to develop more authentic, long-term solutions.
      We say in our book that the news media are not about making sense,
   they're about making money.  And that's clear when you talk to news
   management people.  But what isn't so clear is that there's a method
   beyond the advertisements, and a purpose beyond the particular
   techniques that may be more apparent when we tune in a news show and
   then watch the commercials.  And I think it's fair to say that one of
   the purposes is to foment and perpetuate confusion and denial.  And I
   think then we benefit by trying to explore, or understand the best we
   can, why the news media, and those who own the news media, would be
   interested in confusing us.  What would be the advantage?
      The innovative psychotherapist (and she's so innovative that now she
   doesn't want to call herself a psychotherapist), Anne Wilson Shaeff, who
   wrote "When Society Becomes An Addict," and other very useful books,
   points out that no one is more controlable than a confused person.  And
   no society, as she puts it, is more controlable than a confused society.
   And so when we read the "New York Times," and you talk to alot of people
   who are, I think, quite perceptive, and they watch TV, and they read
   perhaps the "New York Times"--the most widely hailed news outlets in the
   country--and they say `I don't understand what the hell's going on, I
   mean I read the articles, I read all the A Section, I read all the op-ed
   page and it just doesn't compute, it doesn't add up."
      I don't think that's an accident.  One of the purposes of the news
   media is to continually flood us with information and mis-information so
   that we don't make connections.  Because if we made connections, between
   events, between dynamics in the society, then we might put together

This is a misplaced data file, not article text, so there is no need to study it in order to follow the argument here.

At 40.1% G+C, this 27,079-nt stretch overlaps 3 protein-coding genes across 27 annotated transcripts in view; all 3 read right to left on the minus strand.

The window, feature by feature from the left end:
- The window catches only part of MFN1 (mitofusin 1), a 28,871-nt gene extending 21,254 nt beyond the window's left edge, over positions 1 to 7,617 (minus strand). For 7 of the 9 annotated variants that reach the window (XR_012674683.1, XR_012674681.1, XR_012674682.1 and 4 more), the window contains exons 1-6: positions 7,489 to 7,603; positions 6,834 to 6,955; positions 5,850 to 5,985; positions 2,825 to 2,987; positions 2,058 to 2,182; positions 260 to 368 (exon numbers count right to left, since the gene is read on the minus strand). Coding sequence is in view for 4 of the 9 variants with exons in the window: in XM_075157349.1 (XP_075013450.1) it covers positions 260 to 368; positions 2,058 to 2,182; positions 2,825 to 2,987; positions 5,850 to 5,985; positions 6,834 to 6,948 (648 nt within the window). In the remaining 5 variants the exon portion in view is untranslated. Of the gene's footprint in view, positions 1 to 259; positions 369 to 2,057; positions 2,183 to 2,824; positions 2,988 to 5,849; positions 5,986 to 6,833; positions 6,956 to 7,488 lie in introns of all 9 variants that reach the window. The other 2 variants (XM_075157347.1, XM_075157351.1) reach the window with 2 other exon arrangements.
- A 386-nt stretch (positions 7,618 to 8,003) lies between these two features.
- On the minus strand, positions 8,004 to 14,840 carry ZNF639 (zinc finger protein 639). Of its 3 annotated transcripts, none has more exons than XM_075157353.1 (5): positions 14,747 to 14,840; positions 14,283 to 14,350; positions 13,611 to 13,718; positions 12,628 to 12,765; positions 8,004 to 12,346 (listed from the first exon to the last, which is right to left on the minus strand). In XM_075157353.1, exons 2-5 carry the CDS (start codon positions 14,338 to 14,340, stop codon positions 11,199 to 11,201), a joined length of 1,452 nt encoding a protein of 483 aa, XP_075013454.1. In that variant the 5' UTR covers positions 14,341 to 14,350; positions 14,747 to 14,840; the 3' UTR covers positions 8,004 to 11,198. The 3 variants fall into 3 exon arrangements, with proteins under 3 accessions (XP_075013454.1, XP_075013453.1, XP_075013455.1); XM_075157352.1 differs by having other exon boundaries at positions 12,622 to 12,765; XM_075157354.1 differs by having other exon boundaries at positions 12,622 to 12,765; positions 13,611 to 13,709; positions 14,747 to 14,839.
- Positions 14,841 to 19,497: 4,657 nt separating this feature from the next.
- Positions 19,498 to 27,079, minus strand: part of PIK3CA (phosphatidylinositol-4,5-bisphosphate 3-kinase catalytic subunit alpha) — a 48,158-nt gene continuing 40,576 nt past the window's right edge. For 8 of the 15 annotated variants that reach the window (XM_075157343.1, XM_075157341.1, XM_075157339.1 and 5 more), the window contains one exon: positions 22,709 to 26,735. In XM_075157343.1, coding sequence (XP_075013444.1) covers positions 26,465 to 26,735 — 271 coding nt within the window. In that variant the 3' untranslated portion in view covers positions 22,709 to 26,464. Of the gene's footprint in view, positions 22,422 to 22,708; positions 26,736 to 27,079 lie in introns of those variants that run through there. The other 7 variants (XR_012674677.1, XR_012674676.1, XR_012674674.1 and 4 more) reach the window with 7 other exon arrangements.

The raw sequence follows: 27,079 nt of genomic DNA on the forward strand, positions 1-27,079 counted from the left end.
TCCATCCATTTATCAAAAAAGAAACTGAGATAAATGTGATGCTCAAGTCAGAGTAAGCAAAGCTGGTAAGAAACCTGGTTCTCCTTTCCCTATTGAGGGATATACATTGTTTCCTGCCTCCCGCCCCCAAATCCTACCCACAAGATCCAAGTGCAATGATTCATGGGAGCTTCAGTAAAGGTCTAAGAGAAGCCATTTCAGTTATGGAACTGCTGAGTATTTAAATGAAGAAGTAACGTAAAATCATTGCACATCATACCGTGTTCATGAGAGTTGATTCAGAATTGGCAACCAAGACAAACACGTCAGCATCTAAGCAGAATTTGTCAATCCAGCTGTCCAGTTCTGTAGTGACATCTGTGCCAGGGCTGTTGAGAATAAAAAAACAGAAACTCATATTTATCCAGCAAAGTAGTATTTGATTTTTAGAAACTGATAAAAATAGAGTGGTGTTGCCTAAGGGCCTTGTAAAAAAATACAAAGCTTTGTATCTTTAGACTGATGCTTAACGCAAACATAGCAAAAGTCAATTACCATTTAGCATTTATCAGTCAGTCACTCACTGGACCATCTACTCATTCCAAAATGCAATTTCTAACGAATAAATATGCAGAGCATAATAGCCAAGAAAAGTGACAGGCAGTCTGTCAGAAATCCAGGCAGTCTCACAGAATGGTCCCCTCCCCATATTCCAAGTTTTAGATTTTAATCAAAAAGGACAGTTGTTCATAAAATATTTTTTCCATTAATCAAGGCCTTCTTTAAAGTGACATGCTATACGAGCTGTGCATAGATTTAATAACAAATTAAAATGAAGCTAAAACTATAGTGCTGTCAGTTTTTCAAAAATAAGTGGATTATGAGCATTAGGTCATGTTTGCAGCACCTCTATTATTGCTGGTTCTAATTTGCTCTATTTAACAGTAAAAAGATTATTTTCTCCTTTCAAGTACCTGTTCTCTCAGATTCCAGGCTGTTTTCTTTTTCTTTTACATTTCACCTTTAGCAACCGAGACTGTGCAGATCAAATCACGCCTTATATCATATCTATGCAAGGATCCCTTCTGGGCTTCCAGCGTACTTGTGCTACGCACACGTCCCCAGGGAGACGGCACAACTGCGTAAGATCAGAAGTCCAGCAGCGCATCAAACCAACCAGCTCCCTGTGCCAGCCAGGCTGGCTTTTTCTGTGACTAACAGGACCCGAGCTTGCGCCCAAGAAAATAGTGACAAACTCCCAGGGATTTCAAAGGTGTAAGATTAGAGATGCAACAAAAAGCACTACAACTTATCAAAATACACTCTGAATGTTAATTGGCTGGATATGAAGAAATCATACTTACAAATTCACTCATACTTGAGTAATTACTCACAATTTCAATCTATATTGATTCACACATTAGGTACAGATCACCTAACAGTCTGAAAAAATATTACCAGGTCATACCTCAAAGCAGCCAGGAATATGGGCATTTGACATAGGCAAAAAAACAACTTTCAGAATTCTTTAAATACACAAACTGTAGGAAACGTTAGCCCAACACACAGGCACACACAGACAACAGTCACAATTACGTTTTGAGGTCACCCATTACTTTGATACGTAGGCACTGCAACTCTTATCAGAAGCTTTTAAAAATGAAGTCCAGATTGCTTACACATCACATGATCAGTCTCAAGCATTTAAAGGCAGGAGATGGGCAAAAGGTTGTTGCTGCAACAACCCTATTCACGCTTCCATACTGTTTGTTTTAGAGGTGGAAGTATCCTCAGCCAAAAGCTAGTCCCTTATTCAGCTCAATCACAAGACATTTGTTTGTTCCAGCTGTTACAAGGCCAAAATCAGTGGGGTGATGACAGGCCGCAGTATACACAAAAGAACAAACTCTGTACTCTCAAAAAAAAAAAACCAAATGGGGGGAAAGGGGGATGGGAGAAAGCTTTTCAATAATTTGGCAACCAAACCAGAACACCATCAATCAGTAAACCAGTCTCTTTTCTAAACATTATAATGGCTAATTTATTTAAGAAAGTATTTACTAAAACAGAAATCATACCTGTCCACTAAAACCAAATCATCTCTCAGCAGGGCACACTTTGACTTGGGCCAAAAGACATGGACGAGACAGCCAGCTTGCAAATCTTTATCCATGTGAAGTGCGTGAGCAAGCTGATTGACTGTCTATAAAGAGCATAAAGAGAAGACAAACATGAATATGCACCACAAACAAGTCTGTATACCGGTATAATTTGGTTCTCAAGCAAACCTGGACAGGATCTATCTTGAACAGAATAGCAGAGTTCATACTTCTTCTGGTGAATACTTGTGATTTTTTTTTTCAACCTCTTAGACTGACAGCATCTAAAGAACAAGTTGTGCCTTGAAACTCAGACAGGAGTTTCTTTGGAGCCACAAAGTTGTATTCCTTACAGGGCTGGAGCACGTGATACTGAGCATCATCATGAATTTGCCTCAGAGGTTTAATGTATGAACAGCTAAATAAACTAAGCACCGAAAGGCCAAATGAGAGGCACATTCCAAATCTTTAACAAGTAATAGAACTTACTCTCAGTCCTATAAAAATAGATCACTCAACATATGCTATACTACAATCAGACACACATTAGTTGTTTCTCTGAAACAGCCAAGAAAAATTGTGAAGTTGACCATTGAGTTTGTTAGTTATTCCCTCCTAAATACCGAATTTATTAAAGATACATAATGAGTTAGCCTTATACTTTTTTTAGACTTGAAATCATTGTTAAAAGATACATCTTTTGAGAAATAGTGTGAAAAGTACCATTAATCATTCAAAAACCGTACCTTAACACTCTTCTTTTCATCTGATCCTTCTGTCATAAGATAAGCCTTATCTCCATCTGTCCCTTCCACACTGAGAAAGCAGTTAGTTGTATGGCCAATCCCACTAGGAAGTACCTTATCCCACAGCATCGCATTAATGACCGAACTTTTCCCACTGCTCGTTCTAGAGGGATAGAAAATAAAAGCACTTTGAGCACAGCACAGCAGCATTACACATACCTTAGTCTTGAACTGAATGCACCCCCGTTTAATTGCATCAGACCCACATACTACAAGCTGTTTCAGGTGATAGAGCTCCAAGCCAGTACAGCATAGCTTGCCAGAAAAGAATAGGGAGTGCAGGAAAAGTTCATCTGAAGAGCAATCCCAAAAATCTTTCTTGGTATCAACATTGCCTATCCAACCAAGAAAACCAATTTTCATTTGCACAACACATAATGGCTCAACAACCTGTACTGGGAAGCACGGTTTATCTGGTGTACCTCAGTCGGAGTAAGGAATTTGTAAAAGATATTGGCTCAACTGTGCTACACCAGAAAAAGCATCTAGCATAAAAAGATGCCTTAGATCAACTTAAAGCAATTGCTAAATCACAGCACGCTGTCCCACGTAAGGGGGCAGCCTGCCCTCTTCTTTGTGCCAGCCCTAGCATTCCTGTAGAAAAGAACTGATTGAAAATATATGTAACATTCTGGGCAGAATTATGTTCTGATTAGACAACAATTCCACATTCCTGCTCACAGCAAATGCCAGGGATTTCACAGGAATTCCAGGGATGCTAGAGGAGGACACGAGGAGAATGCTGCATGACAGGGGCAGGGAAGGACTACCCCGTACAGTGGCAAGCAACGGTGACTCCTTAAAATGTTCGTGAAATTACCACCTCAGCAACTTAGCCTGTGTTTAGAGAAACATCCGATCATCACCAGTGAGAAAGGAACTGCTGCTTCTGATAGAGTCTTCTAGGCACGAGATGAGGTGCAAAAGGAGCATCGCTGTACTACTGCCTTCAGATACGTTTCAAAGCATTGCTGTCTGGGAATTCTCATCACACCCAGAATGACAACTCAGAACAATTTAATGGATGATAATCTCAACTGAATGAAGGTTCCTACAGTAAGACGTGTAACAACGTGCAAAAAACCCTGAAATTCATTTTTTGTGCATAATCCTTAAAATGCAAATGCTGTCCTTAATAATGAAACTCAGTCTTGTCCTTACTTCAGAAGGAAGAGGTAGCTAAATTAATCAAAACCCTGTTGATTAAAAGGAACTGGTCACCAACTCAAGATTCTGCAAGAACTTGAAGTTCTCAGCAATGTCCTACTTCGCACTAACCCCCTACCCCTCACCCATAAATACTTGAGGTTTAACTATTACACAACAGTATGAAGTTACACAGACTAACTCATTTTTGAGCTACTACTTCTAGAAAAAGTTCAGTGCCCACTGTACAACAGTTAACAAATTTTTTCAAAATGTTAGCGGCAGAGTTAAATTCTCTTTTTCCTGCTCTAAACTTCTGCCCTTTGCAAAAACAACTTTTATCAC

pieces of the puzzle.  We might in a sense put together a road map and a
   flowchart for how power functions in this society, and what are the
   techniques of maintaining an increasing power.  How is it done? Why is
   it done?
      If we're confused, then we're unable to communicate well with each
   other--we don't have our bearings.  In a sense we have a map that's
   distorted and we can't choose where we really are going to go and set
   out in that direction.  We may not even have a sense of where the roads
   really lead.  I think it has alot to with what Marty referred to as
   passivity.  That that *is* the favored response or non-response:  we are
   supposed to be passive.  And as he mentioned, except about buying
   things.  Then we're supposed to get excited and head out there.
      But passivity is a very highly valued non-response.  It is the best-
   -it is the ideal TV viewer and newspaper reader.  Just keep tuning in,
   just keep reading the newspapers--and the ads by implication--and we'll
   all be happy.  Kind of.  But to do that in this society, because we're
   not dumb--although we may have been rendered dumb in the sense of
   quiet--we do realize that there's alot that's amiss whether its in our
   own community, or around the country, or around the world.  And so that,
   I think, involves alot of denial.
      Denial is also highly valued.  We live in a society where, if we walk
   through the community that we live in we will see homeless people;
   where one-in-five children in this country are officially below the
   poverty line;  where the bulk of the resources of the society are
   devoted to developing, and further developing, weapons of mass
   destruction;  where dishonesty is standard;  where lies are expected;
   where abuse is commonplace;  where families across America experience on
   a daily basis, not one or two or fifty or one hundred or a McMartin trial
   somewhere, but millions of families experience abuse of various kinds on 
   a regular basis.  That the children we are bringing up, come out of that 
   context.  And then they become adults and they're supposed to function, 
   at least in theory, in a non-abusive context.
      And yet the whole society is a series of concentric abusive contexts: